* Rio plans to boost output to 360 mln tonnes/yr by 2015
* CEO set to tell AGM that it's full speed ahead on iron ore
* Plans add to worries about a global glut in iron ore
* Australian March exports to China hit record, led by iron
By James Regan and Sonali Paul
SYDNEY/MELBOURNE, May 7 Rio Tinto, the
world's No.2 iron ore miner, is set to press on with plans to
boost production at its Australian mines by a quarter in 2015,
shrugging off pressure to slow spending and conserve cash as the
commodity boom cools.
In spite of forecasts of a looming global supply glut,
shareholders expect Chief Executive Sam Walsh to tell the firm's
annual general meeting in Sydney on Thursday that it's full
speed ahead with a 70 million tonnes-per-year increase that will
take output to 360 million tonnes annually by 2015.
The plan means that a major additional chunk of iron ore
production will enter the world market in the next few years and
will add to concerns about increased supply that could weigh on
a recovery in prices.
"They should continue to expand what is a high margin, high
returning project, one of the best returning mining projects in
the world, because growth now will mean yield in the future,"
said Ben Lyons, who helps manage A$400 million ($409.42
million)at ATI Asset Management, which holds Rio shares.
Rio Tinto's board is not expected to make a final decision
on the expansion plans, estimated to cost up to $5 billion,
until later this year.
Walsh was named chief executive in January as part of a
management shake up after a string of disastrous investments -
crowned by the $38 billion acquisition of Alcan in 2007 just
before aluminium prices crashed - drove Rio Tinto to its first
annual loss ever in 2012.
Under Walsh, Rio Tinto has already cut hundreds of jobs and
marked copper, coal and aluminium operations for sale or
closure. None of them have been sold so far, though Walsh has
said there is strong interest in its Pacific Aluminium division,
a grouping of 13 assets marked for sale.
Analysts estimate the sale of Pacific Aluminium could bring
in several billion dollars.
But despite some analysts questioning whether Rio Tinto
should put the brakes on investment in iron ore, the sector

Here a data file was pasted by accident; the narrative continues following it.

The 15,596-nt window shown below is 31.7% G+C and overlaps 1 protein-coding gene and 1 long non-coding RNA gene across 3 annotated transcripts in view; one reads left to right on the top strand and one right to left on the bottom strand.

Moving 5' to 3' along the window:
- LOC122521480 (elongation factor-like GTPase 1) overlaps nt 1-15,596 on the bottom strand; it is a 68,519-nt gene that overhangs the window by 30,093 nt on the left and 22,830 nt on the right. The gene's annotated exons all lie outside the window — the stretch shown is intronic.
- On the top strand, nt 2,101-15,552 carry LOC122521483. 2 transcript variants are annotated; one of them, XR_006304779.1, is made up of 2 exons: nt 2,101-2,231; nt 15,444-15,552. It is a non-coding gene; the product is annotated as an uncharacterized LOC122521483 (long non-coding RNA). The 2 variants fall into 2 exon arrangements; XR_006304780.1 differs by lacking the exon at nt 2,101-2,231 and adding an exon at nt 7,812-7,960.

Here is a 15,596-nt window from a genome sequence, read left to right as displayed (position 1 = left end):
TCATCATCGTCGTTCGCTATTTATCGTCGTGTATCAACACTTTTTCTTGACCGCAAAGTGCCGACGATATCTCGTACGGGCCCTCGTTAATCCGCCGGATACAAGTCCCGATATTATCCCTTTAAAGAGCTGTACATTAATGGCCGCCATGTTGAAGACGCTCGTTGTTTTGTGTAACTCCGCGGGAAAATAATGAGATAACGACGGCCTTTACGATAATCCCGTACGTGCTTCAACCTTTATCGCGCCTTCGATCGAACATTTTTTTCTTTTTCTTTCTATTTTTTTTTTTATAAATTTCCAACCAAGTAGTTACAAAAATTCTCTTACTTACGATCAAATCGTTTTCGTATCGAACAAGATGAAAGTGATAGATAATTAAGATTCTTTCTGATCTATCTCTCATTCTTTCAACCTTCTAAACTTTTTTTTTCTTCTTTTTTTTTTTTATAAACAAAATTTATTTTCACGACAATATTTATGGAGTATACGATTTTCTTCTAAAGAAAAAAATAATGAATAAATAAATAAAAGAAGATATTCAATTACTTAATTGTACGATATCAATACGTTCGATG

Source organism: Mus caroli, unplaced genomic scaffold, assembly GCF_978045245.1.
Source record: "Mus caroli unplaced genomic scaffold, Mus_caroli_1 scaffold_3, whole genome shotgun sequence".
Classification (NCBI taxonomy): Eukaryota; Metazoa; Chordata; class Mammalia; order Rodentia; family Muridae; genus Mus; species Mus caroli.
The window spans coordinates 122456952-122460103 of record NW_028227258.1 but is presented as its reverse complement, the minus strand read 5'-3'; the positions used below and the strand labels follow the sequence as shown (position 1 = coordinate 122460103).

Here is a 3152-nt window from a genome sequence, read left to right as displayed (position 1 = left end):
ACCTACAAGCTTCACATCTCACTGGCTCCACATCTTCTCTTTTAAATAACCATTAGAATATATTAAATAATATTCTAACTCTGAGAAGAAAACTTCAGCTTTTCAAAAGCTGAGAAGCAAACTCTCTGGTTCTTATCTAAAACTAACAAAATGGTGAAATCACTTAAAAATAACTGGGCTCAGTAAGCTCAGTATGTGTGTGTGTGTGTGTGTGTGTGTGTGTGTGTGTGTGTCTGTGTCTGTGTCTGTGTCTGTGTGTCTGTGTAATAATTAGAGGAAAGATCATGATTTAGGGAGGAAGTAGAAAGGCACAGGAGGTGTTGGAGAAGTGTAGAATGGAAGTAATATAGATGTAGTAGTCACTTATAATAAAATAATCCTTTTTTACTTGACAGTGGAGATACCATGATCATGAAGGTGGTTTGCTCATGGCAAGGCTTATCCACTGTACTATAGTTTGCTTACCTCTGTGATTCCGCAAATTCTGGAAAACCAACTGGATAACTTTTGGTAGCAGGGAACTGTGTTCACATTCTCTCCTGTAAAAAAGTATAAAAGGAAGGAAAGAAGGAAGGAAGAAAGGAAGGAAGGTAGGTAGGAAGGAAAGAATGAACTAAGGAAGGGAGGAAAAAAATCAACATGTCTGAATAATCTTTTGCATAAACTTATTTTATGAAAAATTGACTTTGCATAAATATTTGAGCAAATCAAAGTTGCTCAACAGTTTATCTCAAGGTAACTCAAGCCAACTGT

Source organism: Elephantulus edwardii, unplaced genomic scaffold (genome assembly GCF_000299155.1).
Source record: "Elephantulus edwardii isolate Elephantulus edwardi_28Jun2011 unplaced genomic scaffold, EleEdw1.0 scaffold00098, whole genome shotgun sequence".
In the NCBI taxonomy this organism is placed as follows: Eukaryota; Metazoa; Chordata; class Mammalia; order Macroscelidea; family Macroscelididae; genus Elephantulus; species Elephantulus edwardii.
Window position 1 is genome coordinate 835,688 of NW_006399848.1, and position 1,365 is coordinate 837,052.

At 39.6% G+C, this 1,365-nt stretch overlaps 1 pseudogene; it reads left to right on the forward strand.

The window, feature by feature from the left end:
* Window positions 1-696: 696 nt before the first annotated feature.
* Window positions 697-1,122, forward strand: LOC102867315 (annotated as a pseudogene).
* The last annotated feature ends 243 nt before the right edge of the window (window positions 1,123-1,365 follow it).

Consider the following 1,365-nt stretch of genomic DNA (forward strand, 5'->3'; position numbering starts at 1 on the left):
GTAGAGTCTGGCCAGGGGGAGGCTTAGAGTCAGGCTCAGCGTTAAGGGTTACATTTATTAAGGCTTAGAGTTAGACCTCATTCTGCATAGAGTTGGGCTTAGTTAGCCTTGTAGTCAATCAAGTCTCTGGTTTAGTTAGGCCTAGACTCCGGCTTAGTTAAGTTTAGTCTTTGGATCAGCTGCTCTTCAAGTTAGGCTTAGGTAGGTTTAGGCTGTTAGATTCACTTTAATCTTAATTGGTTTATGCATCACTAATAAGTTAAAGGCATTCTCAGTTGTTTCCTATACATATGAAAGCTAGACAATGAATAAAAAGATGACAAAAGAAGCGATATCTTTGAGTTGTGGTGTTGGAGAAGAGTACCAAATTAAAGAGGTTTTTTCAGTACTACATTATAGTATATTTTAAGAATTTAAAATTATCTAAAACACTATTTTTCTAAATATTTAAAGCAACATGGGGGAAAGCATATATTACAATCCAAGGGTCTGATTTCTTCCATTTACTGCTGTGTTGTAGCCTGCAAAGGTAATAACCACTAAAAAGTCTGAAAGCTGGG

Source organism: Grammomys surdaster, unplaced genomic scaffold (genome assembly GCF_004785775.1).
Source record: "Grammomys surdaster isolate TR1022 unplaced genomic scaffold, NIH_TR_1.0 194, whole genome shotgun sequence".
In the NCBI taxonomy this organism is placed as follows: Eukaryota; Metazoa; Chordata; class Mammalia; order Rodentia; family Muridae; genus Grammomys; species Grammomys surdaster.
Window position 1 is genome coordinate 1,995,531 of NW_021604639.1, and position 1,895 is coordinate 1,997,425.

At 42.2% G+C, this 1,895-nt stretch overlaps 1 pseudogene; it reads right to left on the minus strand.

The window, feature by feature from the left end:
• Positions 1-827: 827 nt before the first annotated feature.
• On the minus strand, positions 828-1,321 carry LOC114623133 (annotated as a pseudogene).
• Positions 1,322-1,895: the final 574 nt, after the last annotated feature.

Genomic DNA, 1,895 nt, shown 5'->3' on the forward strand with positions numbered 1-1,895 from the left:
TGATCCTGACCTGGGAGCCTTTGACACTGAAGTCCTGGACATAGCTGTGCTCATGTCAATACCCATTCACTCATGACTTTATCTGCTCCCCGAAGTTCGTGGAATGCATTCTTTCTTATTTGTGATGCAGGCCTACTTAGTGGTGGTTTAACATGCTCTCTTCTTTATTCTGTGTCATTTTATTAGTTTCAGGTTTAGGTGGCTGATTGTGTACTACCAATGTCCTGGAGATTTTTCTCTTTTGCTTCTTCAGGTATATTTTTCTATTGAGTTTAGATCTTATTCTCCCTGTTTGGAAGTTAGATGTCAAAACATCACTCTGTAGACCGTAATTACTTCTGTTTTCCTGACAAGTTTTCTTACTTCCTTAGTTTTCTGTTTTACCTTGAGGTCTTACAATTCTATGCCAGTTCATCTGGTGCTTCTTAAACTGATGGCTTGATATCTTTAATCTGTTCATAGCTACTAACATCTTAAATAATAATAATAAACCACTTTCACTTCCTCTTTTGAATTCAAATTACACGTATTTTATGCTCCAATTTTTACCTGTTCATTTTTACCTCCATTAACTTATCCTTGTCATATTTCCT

appears sacrosanct for now.
Iron ore has been gobbled up by Chinese steel mills at a
rate of nearly 1 billion tonnes a year, with latest data
indicating demand from the key consumer remains resilient.
Australian exports to China surged to a record high in March
of an unadjusted A$7.4 billion, led by iron ore shipments that
jumped as much as 36 percent by volume, data from the Australian
Bureau of Statistics showed.
But there are concerns China will need less of the
steelmaking raw material in coming years as its mills struggle
Some analysts are forecasting a supply glut of as much as
120 million tonnes could surface by 2015 if expansions by Rio
Tinto and other miners are completed.
FIREPOWER INTO IRON ORE
Unlike rival BHP Billiton, which is more
diversified in its commodities spread and can rely on oil and
gas for added revenue, Rio Tinto derives the lion's share of its
earnings from iron ore.
"Rio's got little choice other than to put all the firepower
they can into iron ore," said a fund manager who owns Rio Tinto
stock but did not want to be named. "The alternative would be to
rely on loss-making businesses they are trying to discard."
Apart from BHP, Rio's other main competitor in iron ore is
Vale of Brazil, the world's biggest producer.
Iron ore prices have gone from boom to bust
and partly back again - hitting a high above $190 a tonne in
2011 and a low under $90 in 2012 - in the three years since the
sector switched from once-a-year fixed pricing to a spot market.
At current prices of around $128 a tonne, Rio Tinto enjoys a
margin of around $80 per tonne, among the highest in the sector.
"If you're one of the lowest cost producers and you think
you can actually grow your capacity and still be the lowest cost
producer, that is the best protection in the long run," said
Paul Xiradis, managing director of Ausbil Dexia, among the top
20 holders of Rio's Australian-listed shares.
Underscoring the global reverberations of Rio Tinto's
expansion in ore, analysts at Liberum Capital forecast a delay
by just one year of the plans could lift iron ore prices by $18
tonne in 2015.
A price rise of this proportion would have the added
incentive of translating into an additional $3.7 billion in
EBITDA to Rio Tinto, according to Liberum.
Still, Walsh is expected to use the annual meeting to
reassure shareholders that Rio is still eyeing growth in
profitable businesses, such as iron ore and copper, and only
selling businesses that no longer fit.
He will also need to make it clear efforts are underway at
the board level to maintain the company's single-A credit
rating, currently on negative watch by Standard & Poor's.
Deutsche Bank analysts believe finishing the expansion to
360 million tonnes on time in the first half of 2015 represents
the project that will best generate earnings at Rio Tinto.
Delaying the ramp-up could have a number of detrimental
effects including encouraging other producers to fill the gap,
Deutsche warned in a research note this week.
Rio Tinto's Australian-listed shares were trading at around
A$57 on Tuesday, about 20 percent down on their 2013 peak.